"Winning at Temple was a special thing. Any time you beat a team like Temple, that entered the game with an 8-1 record, on its home court it's a special game and a special win. But, now, we have to carry it over. We've got big games coming up. We've got to carry it over."

And, that's the thing about having a veteran hand like Baron on the sidelines. His team might indeed be back, but that's only for now; only for as long as it can continue to match the fast start.

Baron knows that being back through 10 games doesn't mean much in the scheme of a full season.

Still, the program is far enough back to create the feeling in the Canisius community that something special is brewing. Earlier this season there were back-to-back sell-out crowds of 2,196 for the Buffalo and St. Bonaventure games at the on-campus Koessler Athletic Center, the first back-to-back sell-outs since the facility's renovation prior to the 2002-03 season.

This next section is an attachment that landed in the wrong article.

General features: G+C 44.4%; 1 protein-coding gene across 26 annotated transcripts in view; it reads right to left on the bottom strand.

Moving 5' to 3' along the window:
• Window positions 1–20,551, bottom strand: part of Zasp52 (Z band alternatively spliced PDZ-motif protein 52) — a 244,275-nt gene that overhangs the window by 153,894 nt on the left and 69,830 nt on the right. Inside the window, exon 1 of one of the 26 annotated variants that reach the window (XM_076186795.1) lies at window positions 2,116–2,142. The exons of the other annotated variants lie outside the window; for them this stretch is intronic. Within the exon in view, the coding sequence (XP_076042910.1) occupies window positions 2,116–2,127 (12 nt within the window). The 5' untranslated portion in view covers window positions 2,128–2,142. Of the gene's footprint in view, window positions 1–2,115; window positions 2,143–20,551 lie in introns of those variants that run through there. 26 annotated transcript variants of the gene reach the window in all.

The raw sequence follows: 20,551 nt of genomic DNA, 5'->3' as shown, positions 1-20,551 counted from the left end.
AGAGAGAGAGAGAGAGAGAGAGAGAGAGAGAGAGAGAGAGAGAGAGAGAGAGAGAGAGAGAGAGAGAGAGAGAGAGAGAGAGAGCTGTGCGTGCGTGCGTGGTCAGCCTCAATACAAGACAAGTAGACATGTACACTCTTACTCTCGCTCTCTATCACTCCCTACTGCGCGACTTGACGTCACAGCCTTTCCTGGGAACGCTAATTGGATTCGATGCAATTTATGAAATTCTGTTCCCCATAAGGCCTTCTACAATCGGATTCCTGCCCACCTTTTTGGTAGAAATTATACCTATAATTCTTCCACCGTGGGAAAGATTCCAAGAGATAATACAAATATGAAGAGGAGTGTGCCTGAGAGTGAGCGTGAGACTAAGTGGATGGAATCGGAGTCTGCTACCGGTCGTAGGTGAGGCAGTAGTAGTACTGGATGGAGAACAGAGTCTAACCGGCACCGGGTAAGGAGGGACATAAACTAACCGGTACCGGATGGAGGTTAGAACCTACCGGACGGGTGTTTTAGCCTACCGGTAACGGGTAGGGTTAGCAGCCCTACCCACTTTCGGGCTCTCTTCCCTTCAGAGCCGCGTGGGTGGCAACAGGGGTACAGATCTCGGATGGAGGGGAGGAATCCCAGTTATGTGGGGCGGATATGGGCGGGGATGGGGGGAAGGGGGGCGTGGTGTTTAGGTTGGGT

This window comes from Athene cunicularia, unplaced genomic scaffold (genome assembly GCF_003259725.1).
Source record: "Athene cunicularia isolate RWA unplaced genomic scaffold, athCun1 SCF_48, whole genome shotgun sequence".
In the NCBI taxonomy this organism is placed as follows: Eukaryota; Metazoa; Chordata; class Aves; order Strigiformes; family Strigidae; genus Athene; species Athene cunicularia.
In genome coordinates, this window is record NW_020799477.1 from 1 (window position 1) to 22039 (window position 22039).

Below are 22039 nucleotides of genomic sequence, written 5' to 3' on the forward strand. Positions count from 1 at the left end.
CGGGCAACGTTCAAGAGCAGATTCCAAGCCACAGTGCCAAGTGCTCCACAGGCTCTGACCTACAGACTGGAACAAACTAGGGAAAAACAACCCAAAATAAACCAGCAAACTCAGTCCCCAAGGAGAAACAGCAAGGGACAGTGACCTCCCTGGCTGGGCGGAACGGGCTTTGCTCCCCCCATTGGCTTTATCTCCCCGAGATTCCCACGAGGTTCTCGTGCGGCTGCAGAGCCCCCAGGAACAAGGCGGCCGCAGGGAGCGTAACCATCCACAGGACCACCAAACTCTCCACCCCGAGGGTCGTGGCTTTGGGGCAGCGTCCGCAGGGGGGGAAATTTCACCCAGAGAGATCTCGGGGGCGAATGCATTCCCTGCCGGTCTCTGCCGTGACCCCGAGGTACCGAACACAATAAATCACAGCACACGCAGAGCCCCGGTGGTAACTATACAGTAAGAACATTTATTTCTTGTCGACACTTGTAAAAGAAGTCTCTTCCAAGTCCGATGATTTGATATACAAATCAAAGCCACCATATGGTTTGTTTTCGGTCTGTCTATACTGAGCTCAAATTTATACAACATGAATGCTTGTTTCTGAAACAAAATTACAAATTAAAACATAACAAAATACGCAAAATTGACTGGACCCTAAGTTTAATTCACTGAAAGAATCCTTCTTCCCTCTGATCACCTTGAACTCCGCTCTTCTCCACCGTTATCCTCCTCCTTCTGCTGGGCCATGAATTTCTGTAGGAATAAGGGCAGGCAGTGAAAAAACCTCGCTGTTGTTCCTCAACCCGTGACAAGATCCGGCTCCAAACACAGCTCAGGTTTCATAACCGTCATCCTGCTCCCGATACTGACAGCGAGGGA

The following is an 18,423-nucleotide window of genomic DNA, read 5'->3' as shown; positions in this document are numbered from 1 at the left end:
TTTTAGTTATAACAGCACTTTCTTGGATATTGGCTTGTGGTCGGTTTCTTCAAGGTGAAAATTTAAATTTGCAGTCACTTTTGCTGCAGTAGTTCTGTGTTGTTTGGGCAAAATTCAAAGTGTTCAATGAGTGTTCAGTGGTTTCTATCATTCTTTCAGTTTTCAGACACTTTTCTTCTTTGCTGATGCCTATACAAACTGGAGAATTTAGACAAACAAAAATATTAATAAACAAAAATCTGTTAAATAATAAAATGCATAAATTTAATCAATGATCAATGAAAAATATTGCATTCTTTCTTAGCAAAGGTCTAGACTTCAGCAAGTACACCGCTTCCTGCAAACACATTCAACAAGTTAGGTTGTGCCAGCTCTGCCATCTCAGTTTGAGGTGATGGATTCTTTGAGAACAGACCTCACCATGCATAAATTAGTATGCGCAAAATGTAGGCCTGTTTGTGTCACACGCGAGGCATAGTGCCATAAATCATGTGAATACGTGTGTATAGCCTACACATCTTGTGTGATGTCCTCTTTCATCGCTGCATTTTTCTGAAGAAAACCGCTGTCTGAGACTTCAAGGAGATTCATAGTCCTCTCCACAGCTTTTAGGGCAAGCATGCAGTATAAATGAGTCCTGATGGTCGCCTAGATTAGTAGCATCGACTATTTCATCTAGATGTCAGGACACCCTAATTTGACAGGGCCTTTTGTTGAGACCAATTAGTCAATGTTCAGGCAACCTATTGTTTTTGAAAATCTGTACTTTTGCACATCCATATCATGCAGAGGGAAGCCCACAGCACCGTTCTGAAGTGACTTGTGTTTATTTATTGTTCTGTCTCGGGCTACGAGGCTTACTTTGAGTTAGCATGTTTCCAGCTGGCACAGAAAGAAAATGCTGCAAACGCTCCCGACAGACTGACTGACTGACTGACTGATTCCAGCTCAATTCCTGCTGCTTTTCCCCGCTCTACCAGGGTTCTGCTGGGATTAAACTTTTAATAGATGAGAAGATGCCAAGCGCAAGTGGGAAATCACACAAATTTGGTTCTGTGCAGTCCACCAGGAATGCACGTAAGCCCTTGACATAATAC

The question, though, remains just how Canisius did get back.

It didn't hurt that previous coach Tom Parrotta brought in three talented transfers in guard Isaac Sosa (the team's third-leading scorer), forward Jordan Heath (the team's fourth-leading scorer) and center Freddie Asprilla, all of whom became eligible this season.

And, the team got another boost when Baron's son, 6-3 point guard Billy Baron (the team's leading scorer who is second in the conference in assists), followed his father from Rhode Island to Canisius and got an NCAA waiver to play this year without having to sit out the traditional transfer season.